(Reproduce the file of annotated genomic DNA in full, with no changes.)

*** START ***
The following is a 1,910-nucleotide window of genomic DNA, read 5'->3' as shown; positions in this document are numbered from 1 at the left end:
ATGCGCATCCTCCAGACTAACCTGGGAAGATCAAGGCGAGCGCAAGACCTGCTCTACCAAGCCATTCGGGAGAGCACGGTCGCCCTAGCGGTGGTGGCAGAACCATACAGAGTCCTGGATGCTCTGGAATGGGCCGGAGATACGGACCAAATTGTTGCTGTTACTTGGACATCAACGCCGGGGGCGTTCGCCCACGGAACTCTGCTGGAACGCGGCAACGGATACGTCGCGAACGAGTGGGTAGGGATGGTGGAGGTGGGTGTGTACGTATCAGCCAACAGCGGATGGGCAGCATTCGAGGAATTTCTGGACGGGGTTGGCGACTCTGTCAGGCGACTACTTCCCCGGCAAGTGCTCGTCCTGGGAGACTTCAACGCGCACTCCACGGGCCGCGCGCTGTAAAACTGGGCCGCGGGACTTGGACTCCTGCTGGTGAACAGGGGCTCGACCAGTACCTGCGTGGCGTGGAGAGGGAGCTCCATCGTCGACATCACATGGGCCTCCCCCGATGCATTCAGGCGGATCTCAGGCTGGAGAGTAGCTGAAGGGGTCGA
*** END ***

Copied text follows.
The following is a 1,910-nucleotide window of genomic DNA, read 5'->3' as shown; positions in this document are numbered from 1 at the left end:
ATGCGCATCCTCCAGACTAACCTGGGAAGATCAAGGCGAGCGCAAGACCTGCTCTACCAAGCCATTCGGGAGAGCACGGTCGCCCTAGCGGTGGTGGCAGAACCATACAGAGTCCTGGATGCTCTGGAATGGGCCGGAGATACGGACCAAATTGTTGCTGTTACTTGGACATCAACGCCGGGGGCGTTCGCCCACGGAACTCTGCTGGAACGCGGCAACGGATACGTCGCGAACGAGTGGGTAGGGATGGTGGAGGTGGGTGTGTACGTATCAGCCAACAGCGGATGGGCAGCATTCGAGGAATTTCTGGACGGGGTTGGCGACTCTGTCAGGCGACTACTTCCCCGGCAAGTGCTCGTCCTGGGAGACTTCAACGCGCACTCCACGGGCCGCGCGCTGTAAAACTGGGCCGCGGGACTTGGACTCCTGCTGGTGAACAGGGGCTCGACCAGTACCTGCGTGGCGTGGAGAGGGAGCTCCATCGTCGACATCACATGGGCCTCCCCCGATGCATTCAGGCGGATCTCAGGCTGGAGAGTAGCTGAAGGGGTCGA